BUSINESS

Walmart's Black Friday Sales Are Going Online And Starting Earlier

11/12/2015 09:39 EST | Updated 11/12/2015 09:59 EST

NEW YORK -- Wal-Mart Stores says it is offering most of the same Black Friday "doorbuster'' deals online and in stores for the first time and giving online shoppers an early jump on the sales.

The world's largest retailer is heading into the holiday season with a turnaround plan after being battered by the economy and tough competition. Wal-Mart's U.S. CEO Greg Foran is spearheading a major overhaul of the stores that includes basics like making sure stores are cleaner and well stocked.

The busy shopping day after Thanksgiving Day known as "Black Friday'' has been encroaching on the holiday in recent years. But this year Wal-Mart Stores is giving those who would rather shop on their couch in P.J.s more access to Black Friday sales. Most -- about 96 per cent -- of deals offered the holiday will be offered both online, starting at 3:01 a.m. E.T. on Thanksgiving morning, and in stores starting at 6 p.m. on Thanksgiving Day.

That's up from 90 per cent last year.

The company will also be offering all the deals at one time, rather than spreading them out for limited times at different parts of the shopping day.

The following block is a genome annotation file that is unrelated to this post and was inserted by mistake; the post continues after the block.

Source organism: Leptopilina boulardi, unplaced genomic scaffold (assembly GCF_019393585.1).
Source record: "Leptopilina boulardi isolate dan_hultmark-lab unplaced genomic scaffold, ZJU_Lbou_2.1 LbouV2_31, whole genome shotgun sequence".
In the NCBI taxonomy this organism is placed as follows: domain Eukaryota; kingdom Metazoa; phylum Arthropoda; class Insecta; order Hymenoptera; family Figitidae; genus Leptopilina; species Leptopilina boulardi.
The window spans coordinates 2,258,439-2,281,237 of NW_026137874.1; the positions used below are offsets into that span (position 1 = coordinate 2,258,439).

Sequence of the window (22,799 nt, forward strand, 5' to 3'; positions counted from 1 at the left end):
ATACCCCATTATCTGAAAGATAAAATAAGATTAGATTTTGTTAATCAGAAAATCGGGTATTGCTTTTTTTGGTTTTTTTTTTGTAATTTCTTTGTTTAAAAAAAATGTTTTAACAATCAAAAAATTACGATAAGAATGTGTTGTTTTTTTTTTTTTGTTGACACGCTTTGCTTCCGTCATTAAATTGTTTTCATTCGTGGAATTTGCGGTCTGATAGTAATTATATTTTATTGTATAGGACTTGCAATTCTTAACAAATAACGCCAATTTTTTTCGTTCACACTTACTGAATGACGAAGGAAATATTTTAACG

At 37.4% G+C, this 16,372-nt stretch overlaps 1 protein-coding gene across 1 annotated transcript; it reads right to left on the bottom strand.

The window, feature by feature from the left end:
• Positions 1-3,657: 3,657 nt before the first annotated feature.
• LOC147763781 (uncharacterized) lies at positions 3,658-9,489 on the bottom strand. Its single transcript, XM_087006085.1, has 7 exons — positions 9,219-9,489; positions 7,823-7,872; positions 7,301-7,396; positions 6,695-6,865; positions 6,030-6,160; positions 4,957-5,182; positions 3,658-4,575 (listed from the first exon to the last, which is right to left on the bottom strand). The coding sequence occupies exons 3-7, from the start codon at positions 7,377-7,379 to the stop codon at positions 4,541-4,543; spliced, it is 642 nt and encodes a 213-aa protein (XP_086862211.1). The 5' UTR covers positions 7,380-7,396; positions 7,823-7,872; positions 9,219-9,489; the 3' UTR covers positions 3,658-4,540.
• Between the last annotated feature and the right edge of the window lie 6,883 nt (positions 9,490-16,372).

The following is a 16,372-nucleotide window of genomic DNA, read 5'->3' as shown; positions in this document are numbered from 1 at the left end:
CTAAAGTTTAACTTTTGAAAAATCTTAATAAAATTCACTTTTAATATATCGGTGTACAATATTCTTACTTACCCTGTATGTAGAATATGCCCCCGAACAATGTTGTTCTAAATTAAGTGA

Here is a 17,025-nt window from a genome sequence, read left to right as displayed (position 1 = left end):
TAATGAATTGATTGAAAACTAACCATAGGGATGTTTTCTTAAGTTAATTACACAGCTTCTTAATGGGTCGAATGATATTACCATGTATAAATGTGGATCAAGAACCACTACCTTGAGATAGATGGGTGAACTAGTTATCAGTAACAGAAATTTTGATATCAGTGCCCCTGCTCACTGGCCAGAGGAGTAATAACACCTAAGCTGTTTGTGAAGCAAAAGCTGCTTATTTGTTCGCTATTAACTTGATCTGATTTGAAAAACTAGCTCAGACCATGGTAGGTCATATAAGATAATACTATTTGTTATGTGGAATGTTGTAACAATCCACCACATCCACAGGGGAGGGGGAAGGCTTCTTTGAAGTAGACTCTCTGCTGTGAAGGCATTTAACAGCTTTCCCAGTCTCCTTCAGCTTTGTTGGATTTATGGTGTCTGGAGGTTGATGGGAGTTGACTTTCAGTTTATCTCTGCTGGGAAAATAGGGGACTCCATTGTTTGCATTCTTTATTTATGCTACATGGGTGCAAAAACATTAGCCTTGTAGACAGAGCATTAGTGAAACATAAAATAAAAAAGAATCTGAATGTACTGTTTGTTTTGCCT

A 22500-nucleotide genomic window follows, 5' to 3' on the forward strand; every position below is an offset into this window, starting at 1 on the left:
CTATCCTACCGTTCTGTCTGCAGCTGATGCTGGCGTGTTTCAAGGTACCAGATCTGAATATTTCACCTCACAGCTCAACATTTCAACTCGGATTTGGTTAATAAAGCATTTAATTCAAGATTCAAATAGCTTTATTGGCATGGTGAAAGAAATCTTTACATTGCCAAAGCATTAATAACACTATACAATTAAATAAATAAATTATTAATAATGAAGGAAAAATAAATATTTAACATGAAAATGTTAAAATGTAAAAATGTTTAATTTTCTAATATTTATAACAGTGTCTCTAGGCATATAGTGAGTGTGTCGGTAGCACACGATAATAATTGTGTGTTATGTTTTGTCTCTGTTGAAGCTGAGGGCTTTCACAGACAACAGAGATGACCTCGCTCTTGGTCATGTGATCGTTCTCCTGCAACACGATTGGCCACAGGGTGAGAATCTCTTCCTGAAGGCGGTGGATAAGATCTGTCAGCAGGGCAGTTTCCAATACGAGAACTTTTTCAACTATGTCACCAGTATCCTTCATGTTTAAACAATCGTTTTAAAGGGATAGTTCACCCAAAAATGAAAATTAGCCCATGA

"Customers today are bombarded with different messages and different offers,'' said Steve Bratspies, chief merchandising officer of Walmart U.S., at a media event at its store in Secaucus, New Jersey, on Wednesday. "We're moving to one event to make shopping easier.''

The two-month November and December shopping period is a crucial time for retailers because it accounts on average for 20 per cent of the retail industry's annual sales.

Bentonville, Arkansas-based Wal-Mart offered a disappointing forecast in October, predicting revenue for the current fiscal year would be flat, down from its previous forecast for sales growth of 1 per cent to 2 per cent. And it said it expects profit to fall as much as 12 per cent for next fiscal year as spending on e-commerce operations and higher wages squeeze the bottom line.